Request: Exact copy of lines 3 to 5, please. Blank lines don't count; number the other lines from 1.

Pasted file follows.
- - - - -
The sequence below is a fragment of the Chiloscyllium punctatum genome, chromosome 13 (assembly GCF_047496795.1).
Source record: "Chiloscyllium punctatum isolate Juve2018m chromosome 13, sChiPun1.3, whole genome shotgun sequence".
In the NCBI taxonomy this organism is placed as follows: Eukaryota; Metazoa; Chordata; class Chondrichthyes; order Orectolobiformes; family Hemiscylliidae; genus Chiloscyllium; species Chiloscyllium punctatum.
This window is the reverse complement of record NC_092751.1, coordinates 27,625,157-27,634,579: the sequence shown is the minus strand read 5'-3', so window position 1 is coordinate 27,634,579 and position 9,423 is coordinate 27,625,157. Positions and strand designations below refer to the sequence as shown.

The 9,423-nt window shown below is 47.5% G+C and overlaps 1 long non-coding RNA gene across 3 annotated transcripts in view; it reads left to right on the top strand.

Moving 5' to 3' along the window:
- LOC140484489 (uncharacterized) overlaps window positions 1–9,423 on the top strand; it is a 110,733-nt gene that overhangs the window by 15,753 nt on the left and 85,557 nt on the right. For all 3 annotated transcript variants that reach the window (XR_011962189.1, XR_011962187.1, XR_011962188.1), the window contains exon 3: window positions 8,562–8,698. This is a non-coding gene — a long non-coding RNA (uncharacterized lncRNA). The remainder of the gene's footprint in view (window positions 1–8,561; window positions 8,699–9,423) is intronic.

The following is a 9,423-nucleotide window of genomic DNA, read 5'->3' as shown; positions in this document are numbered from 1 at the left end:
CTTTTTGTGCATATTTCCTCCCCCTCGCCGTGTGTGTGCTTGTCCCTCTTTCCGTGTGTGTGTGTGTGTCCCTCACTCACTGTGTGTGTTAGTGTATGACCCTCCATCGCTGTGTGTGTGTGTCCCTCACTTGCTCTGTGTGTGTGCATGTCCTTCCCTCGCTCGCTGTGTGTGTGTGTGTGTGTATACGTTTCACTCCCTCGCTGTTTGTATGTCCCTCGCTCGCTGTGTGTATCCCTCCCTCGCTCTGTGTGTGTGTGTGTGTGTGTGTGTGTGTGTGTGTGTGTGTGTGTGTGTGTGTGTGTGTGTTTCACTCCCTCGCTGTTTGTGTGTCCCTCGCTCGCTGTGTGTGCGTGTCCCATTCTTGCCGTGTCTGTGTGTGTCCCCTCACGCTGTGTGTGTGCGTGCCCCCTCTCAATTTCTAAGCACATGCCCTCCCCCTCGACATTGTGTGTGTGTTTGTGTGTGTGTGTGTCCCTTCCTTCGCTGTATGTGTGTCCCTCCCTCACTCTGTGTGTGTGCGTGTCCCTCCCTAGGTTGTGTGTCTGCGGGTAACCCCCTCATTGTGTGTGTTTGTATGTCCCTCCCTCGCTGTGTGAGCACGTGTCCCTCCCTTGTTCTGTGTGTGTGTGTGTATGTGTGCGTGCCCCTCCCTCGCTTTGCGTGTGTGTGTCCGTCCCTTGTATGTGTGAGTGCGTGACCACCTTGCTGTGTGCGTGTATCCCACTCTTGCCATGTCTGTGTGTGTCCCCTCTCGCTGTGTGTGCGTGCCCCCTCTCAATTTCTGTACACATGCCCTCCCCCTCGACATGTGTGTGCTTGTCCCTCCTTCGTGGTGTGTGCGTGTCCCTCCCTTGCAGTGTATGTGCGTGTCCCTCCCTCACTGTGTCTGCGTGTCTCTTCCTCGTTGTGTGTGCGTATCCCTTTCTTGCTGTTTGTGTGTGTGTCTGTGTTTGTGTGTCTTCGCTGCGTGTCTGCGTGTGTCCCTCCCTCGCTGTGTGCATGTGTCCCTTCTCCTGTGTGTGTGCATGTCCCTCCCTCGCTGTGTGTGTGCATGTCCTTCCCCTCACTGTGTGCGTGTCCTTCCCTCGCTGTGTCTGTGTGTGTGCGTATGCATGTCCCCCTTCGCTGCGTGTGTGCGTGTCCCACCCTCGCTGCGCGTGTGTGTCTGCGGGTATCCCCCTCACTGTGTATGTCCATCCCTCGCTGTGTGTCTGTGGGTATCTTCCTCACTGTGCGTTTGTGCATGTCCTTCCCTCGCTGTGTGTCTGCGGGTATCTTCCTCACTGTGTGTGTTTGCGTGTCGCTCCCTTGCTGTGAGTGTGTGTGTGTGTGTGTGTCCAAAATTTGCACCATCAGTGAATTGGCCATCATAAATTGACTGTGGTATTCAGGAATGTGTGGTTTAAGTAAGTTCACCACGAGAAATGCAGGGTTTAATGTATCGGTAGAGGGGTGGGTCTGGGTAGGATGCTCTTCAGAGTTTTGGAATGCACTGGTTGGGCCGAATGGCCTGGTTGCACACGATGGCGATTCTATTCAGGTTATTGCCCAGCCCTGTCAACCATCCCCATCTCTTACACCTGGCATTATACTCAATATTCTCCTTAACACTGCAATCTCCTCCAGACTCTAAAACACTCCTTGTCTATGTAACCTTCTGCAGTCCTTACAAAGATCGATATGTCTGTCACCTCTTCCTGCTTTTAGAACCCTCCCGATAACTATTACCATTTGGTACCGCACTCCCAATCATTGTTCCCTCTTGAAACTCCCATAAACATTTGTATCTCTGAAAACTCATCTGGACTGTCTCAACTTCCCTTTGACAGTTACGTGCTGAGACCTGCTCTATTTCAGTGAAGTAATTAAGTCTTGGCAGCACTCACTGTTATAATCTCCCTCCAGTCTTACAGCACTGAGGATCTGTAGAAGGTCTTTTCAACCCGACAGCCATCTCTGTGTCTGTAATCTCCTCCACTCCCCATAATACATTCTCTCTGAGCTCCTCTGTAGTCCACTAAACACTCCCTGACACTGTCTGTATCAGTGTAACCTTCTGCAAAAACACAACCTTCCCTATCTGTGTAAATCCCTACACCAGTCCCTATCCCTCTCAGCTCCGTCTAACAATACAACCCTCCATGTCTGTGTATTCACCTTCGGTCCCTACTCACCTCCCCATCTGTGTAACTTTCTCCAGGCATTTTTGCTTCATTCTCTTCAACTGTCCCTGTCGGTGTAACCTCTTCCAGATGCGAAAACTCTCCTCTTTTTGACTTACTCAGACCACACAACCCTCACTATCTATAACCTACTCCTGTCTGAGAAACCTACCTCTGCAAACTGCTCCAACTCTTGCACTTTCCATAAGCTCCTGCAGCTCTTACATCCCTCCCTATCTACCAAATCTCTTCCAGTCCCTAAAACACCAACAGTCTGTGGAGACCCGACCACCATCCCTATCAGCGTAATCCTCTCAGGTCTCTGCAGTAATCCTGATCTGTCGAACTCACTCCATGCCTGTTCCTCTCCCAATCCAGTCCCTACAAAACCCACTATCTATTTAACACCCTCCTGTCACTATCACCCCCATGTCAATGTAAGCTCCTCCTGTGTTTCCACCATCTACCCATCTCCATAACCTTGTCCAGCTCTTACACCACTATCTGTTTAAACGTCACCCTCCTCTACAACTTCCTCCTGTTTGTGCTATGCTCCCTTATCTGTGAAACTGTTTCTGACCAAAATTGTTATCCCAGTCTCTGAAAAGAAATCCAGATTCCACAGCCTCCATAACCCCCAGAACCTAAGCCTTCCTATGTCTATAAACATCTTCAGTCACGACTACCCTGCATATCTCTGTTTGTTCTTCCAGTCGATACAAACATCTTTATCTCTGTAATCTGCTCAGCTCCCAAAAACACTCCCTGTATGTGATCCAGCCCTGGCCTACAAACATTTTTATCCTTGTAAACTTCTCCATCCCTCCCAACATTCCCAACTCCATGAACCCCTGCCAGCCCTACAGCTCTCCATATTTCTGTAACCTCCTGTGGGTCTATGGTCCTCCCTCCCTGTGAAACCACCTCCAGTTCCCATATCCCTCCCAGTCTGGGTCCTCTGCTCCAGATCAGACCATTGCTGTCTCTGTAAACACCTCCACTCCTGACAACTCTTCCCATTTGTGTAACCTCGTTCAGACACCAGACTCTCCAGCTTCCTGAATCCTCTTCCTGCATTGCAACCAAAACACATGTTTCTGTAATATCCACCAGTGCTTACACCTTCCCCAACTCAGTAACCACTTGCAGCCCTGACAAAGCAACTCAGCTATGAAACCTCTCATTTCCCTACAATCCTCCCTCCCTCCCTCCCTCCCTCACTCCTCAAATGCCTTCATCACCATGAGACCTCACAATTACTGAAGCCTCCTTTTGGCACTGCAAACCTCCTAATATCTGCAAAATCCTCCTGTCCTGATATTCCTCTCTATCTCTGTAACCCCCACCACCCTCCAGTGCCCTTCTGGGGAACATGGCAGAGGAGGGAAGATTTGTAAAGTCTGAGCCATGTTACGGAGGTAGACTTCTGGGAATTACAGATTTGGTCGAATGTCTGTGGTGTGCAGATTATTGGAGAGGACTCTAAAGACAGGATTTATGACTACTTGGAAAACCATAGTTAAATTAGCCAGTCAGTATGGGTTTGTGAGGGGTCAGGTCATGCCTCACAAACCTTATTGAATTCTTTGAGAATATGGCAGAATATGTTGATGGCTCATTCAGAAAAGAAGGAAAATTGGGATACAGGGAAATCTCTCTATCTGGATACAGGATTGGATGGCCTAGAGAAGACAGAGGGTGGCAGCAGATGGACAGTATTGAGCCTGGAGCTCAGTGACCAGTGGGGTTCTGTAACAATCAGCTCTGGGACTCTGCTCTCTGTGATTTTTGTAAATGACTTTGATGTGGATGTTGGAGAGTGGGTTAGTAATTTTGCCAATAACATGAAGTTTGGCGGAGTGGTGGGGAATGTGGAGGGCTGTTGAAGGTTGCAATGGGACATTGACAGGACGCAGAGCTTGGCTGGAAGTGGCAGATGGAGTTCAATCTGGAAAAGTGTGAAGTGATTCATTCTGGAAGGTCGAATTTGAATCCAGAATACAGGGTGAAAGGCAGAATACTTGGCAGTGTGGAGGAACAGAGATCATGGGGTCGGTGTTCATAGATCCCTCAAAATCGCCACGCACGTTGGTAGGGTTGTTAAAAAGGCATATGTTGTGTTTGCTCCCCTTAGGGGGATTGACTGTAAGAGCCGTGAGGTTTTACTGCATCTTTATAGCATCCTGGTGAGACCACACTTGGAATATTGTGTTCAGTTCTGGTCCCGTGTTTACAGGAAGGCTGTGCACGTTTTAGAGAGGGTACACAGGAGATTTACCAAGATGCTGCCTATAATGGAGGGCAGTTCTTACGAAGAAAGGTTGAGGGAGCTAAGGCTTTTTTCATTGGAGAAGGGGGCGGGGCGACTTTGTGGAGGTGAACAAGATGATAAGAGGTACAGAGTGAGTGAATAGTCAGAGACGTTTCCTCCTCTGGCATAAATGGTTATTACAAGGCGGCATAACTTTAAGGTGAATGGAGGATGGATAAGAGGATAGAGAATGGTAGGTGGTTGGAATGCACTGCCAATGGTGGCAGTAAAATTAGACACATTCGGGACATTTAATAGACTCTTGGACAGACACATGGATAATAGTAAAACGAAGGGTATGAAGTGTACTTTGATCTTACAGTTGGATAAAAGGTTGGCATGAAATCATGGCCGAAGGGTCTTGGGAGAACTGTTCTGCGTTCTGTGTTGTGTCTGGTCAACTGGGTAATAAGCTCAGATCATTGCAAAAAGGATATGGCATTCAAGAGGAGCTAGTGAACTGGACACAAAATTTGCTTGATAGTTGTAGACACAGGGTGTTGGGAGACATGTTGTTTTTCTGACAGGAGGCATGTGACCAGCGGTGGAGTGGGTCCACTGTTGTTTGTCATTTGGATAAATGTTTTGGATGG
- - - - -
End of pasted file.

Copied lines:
In the NCBI taxonomy this organism is placed as follows: Eukaryota; Metazoa; Chordata; class Chondrichthyes; order Orectolobiformes; family Hemiscylliidae; genus Chiloscyllium; species Chiloscyllium punctatum.
This window is the reverse complement of record NC_092751.1, coordinates 27,625,157-27,634,579: the sequence shown is the minus strand read 5'-3', so window position 1 is coordinate 27,634,579 and position 9,423 is coordinate 27,625,157. Positions and strand designations below refer to the sequence as shown.

The 9,423-nt window shown below is 47.5% G+C and overlaps 1 long non-coding RNA gene across 3 annotated transcripts in view; it reads left to right on the top strand.